Spiritually, it’s a chance for the members of Chapel Choir to build a community and talk about our faith journeys and our struggles.
The Honors Program only encompasses a small percentage of each class, but I believe that it is home to some of the best and brightest students that Loyola has to offer.
I made the decision to apply to the Honors Program pretty early on, because I knew that I need to be challenged in order to reach my full potential. And boy am I glad that I applied.
I have made some of my closest friends through this program and I’ve developed good relationships with professors that I would have never made otherwise.
Honors students quickly learn how to survive in a high-pace classroom environment.
Within the first month of my first Honors class I had already read the Odyssey, the Iliad, Herodotus’ History, and parts of Thucydides’ account of the Peloponnesian War. That’s a lot to take in—and it was definitely overwhelming while I was doing it—looking back, I now know that I could do it again.
Hey, everyone! My name is Kelly, and I’m a junior classics/history double major from Cleveland, Ohio.
(Everyone: “Hi, Kelly!”)
I’ve gotten that sentence down-pat because I’m an Evergreen (Orientation Leader) here at Loyola, which means I’m very used to giving people a quick summary of my life.
(If you were wondering, my fun facts are that I can whistle through my tongue and that I know more about figs than most people care to. Side note: This is what happens when you’re a Classics Major. You pick up a bunch of “useless” information.)
What do Evergreens do, exactly? Well, in addition to helping plan and run Summer Orientation and Fall Welcome Weekend for new students and their parents, I help my group of first-year students at our weekly Enrichment Sessions, where we talk about ideas such as diversity and justice while also addressing common issues for new college students, like time management and homesickness.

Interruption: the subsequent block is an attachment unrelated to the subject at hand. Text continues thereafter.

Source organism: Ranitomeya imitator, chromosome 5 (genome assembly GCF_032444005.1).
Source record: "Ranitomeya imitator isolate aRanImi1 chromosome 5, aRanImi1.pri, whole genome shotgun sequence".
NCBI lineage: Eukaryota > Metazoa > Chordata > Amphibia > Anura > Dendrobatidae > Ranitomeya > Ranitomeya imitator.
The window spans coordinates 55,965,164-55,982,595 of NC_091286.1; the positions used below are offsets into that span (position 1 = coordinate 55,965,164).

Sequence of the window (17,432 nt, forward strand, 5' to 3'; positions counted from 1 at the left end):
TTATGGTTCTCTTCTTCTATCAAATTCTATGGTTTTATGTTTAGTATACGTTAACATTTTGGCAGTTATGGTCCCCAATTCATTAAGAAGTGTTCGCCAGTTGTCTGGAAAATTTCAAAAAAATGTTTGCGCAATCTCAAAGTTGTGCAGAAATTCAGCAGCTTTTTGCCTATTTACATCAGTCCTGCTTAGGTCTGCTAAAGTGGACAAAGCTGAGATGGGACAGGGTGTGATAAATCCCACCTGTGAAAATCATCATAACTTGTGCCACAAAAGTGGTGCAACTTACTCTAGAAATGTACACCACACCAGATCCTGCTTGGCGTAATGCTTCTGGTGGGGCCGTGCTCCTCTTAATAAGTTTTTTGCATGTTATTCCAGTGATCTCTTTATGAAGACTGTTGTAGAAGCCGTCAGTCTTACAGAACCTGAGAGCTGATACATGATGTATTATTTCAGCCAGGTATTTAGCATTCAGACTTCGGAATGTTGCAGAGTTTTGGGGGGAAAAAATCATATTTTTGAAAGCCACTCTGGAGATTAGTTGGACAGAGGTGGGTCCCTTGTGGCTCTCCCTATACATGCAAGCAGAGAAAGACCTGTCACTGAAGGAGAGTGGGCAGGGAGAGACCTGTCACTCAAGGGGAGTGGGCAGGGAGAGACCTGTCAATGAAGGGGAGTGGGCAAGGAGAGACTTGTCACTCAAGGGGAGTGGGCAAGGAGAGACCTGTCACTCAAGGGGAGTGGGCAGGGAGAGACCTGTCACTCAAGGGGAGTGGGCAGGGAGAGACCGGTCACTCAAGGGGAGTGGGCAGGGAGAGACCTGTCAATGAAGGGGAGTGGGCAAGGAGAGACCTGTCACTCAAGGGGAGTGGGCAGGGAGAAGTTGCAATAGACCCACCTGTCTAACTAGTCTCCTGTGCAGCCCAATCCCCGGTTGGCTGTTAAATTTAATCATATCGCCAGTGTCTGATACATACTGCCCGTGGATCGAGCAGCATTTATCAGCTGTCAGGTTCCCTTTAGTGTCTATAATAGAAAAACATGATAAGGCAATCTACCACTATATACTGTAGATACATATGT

I love being an Evergreen because I love being able to help new students find their way here and helping them to see why I love Loyola so much.
The beauty of Loyola is that it’s a small, liberal arts school in the Jesuit Tradition, where the people who work here are in your corner, and will push you as much as they support you. I can’t imagine myself anywhere else.
The semester is finally winding down, and my second year at Loyola is coming to an end. I’ve definitely learned a bunch in my classes, but it wouldn’t be a school year at Loyola if I hadn’t learned some life lessons along the way…
While I learned Greek and read Paradise Lost, I learned how to be silent. While I wrote countless research papers and tried to learn physics, I learned patience. I met countless wonderful people and reunited with old friends.
So, what have I learned this year that won’t receive a grade?
These may be some of the emotions you’ve experienced this school year, first as college acceptance letters start to roll in… then as you started visiting campuses… and especially now, as you prepare to make “the big decision” and enroll.